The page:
Tips For Disposing After A Disaster

Tips For Disposing After A Disaster

Recovering for a disaster or damaging events can be tough, especially if there’s a lot of debris to take care of. Let’s take a look at the best ways to manage large amounts of debris following a natural disaster.

Recycle Everything You Can

Water bottles, electronics, plastics and many other things can be recycled. It’s always good to drop these off at a recycling center or arrange for pickup with a recycling agency when possible. This will help reduce the amount of waste that goes into landfills, and may also increase the speed at which you can get rid of everything and finish your cleanup.

Never Burn Anything

If you have a lot of debris after a disaster, it may be tempting to burn some, especially wood materials. Avoid this! Not only can this affect air quality and create new fire hazards following a disaster, but it may also be distracting for responders who are dealing with other emergencies or looking for additional problems following a disaster. Instead, call local disposable agencies and ask about picking up these materials.

Sort Debris into Different Categories

If you have a big mess, one of the best things you can do is sort it out into different materials that have different disposal needs. A common method is to create different piles for:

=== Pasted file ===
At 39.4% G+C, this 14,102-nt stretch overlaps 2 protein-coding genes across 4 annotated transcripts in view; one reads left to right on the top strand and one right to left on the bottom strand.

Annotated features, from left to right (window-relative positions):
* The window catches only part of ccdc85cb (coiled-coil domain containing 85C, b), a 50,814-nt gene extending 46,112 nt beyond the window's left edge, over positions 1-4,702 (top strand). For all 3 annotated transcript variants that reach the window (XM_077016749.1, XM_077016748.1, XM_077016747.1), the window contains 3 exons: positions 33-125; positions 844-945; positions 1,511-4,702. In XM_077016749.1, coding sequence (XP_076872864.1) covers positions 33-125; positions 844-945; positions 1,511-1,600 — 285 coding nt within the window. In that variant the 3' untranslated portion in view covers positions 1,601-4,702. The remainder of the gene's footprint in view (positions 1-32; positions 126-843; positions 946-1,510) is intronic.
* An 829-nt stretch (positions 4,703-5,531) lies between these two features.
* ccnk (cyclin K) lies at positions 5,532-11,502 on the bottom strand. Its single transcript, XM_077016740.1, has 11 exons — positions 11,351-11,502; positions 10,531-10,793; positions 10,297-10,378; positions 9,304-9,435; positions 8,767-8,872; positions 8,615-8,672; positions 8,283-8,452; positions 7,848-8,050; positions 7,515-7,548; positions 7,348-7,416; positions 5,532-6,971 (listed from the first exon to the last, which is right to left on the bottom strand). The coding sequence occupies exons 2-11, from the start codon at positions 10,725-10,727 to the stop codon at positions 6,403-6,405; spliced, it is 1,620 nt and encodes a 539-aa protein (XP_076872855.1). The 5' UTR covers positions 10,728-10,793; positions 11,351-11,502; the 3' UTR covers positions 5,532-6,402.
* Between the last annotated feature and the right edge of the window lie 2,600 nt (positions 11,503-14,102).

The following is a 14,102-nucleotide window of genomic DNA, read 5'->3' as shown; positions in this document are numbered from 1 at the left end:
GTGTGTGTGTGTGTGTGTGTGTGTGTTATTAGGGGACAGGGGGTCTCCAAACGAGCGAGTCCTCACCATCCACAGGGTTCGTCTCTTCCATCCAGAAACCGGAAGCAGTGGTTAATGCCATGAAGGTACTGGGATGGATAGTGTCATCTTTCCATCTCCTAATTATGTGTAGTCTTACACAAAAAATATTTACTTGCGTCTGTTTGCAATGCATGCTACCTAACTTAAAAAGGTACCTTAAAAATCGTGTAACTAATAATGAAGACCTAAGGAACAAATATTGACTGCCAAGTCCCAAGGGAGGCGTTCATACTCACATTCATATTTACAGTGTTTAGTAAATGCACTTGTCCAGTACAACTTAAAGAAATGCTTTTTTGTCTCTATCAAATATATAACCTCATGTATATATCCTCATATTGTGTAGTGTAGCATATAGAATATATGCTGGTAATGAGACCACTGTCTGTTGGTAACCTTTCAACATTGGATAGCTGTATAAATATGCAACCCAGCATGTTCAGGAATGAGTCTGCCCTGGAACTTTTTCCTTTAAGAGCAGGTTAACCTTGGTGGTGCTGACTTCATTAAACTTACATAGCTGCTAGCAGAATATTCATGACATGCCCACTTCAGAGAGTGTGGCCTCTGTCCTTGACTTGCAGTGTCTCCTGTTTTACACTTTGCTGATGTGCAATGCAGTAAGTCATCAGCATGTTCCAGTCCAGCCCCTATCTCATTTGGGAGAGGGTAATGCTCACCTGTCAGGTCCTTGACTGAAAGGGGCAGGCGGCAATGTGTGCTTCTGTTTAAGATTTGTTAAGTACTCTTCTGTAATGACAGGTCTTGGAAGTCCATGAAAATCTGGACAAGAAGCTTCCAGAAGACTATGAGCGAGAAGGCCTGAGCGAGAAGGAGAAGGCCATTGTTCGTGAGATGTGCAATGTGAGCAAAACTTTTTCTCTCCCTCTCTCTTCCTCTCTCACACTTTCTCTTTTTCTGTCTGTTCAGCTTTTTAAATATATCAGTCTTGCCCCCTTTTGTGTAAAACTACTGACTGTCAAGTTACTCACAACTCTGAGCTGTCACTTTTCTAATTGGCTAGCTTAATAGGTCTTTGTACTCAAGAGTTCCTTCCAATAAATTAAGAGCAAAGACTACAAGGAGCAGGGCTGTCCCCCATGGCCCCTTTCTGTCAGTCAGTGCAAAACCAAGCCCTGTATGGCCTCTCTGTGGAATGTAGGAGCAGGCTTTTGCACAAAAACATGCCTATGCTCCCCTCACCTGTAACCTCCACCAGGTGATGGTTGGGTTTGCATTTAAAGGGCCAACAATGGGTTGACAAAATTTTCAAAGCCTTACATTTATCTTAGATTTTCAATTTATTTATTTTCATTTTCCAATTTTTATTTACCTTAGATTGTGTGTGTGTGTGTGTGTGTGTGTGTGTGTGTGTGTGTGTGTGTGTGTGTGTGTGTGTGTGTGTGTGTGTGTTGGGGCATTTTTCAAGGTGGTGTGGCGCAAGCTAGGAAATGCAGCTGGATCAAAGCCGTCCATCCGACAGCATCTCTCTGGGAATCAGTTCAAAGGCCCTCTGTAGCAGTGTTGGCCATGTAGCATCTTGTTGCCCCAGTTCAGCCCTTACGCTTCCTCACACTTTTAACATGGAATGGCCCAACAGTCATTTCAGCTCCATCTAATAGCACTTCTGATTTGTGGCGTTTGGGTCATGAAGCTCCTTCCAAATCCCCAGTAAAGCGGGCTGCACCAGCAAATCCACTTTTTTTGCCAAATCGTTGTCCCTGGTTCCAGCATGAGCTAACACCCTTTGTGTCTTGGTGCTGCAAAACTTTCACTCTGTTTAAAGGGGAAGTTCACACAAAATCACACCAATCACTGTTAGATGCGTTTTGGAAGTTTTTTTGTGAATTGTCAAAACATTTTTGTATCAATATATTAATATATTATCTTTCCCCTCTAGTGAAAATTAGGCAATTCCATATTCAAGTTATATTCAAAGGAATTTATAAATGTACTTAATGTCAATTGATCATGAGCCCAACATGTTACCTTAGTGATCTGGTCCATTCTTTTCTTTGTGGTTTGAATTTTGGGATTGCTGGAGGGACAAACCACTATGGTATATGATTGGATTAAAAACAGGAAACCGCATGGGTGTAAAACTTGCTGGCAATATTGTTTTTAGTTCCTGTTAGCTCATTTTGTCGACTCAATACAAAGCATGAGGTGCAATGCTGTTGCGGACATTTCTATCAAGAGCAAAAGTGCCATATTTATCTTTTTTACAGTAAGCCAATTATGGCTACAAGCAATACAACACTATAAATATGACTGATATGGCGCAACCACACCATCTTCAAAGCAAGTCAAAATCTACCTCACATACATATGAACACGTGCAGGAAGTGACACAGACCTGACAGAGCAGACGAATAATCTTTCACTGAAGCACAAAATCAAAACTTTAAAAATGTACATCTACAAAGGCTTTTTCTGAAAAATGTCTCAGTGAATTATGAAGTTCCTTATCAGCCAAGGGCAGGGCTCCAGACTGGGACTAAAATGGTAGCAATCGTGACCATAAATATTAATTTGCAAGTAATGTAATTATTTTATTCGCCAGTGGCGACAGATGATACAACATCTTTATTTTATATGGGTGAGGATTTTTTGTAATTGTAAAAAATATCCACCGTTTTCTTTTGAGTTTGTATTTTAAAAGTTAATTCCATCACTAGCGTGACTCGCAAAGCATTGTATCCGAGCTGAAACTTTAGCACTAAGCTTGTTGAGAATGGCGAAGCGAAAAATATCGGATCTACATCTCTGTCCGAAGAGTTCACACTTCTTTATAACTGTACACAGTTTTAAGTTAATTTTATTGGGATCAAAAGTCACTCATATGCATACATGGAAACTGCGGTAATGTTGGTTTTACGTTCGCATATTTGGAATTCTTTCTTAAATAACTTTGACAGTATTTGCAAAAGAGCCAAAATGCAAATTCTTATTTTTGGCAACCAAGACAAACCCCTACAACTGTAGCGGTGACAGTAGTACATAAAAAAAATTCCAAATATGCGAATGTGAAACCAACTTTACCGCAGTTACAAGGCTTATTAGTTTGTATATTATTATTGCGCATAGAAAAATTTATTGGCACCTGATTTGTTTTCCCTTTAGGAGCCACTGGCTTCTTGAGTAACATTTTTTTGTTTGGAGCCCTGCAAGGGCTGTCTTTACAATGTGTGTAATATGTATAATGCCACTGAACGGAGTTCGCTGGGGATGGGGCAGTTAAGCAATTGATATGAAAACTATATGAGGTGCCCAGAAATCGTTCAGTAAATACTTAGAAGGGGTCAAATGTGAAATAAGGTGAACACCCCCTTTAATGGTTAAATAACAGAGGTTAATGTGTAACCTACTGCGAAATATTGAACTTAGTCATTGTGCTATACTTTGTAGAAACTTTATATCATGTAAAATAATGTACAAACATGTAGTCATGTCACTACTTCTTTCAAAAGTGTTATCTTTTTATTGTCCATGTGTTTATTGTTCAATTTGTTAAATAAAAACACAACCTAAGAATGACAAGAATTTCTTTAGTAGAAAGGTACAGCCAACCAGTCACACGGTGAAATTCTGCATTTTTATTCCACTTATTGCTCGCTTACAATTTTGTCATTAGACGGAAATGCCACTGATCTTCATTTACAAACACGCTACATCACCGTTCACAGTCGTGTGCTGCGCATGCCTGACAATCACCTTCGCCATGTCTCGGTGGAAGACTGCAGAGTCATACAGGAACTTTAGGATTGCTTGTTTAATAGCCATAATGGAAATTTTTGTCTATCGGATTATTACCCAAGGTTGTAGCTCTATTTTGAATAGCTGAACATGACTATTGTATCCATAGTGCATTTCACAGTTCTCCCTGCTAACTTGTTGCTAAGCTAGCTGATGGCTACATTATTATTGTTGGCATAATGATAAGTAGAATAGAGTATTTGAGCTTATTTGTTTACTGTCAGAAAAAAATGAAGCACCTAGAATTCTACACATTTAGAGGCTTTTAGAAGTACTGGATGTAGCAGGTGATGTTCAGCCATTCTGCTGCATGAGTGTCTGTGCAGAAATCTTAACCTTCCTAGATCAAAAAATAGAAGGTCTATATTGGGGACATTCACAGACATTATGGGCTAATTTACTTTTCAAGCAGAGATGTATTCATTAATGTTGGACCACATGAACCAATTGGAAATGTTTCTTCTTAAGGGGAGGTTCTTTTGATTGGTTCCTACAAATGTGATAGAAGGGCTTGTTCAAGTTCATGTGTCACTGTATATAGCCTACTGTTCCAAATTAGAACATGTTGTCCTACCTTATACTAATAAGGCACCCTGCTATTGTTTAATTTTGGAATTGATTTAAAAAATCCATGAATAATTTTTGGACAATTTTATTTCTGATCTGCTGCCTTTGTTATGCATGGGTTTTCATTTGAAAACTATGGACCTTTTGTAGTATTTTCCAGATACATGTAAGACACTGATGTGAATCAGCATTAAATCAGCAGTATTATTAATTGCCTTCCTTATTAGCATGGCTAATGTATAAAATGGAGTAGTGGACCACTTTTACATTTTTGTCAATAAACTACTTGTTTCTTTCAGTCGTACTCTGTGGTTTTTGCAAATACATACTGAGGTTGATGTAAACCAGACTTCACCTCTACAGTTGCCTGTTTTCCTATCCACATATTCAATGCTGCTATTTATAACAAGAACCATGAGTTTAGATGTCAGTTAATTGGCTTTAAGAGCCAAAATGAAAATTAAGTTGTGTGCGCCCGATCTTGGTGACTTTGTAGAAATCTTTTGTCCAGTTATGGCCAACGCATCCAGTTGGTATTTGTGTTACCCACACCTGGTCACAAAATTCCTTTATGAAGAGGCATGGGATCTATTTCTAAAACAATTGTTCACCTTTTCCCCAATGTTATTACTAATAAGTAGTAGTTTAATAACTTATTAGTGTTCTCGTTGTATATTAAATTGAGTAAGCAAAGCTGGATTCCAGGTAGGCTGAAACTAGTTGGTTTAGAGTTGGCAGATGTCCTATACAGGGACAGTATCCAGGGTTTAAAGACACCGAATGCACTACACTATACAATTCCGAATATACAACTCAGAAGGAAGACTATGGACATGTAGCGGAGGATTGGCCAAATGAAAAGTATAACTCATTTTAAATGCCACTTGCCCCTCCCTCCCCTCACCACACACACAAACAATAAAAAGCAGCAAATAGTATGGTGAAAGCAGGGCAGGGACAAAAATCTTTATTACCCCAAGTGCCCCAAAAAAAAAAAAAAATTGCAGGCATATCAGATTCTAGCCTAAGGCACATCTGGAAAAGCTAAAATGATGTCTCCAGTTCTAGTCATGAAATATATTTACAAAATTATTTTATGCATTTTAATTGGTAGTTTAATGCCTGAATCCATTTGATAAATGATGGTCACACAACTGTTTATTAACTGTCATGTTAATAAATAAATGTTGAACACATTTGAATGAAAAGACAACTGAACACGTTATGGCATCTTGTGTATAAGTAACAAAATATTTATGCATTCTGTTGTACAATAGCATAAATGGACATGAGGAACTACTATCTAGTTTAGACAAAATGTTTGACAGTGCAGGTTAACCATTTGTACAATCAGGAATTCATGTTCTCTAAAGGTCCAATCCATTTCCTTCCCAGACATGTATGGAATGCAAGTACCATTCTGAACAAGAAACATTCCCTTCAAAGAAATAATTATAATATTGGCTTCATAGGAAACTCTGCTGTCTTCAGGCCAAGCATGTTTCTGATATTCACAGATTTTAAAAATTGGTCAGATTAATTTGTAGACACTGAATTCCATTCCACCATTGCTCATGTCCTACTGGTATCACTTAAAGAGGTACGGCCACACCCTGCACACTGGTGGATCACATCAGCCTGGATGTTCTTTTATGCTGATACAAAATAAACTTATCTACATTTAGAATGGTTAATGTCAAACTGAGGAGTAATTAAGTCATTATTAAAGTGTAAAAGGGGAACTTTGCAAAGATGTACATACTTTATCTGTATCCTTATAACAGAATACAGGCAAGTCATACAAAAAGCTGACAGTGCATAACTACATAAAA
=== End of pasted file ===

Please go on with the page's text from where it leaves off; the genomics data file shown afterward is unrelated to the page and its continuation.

• Vegetation: Branches, logs, plants and similar materials – please don’t mix in plastic bags with this pile, that sort of ruins the point!
  • Appliances: Any damaged household appliances can go here.
  • Electronics: Things with computer circuits can go here, like television, stereos, speakers, and so on.
  • Household hazardous waste: This refers to more dangerous items, like chemicals in cleaning supplies or fertilizers, pesticides, any type of oils or paints, and other things that tend to come with warning signs.

Follow Your Normal Trash Pickup Rules, Separately

While you are picking up debris, expect your normal garbage service to continue. Keeping putting your regular waste in the trash and leave your trash bins out according to your schedule. Don’t put your common household trash out with the debris piles, and don’t put debris in your household trash bins. Keep both efforts separate.

Make Sure Debris Isn’t Blocking Drains or Other Things

When putting your debris out for collection, make sure it isn’t blocking drains, canals, grates or other objects (and obviously not roads). Everyone needs those to keep working, especially during a disaster.

Water bottles, electronics, plastics and many other things can be recycled. It's always good to drop these off at recycling center or arrange for pickup with a recycling agency when possible.

Act Quickly with More Dangerous Types of Debris

Try to make plans for the most problematic debris first. We already mentioned oils and paints – these are particularly dangerous if left around, and should not be allowed to soak into the soil (which creates another series of legal requirements to follow). Likewise, materials that are soaked by floods or rain should be disposed of ASAP, before they can start growing mold and causing much bigger problems.

Not sure how to dispose of specific items? Don’t make mistakes! Just give Debris Box a call: We can help you find the best ways to dispose of all kinds of materials, including debris from a disaster.

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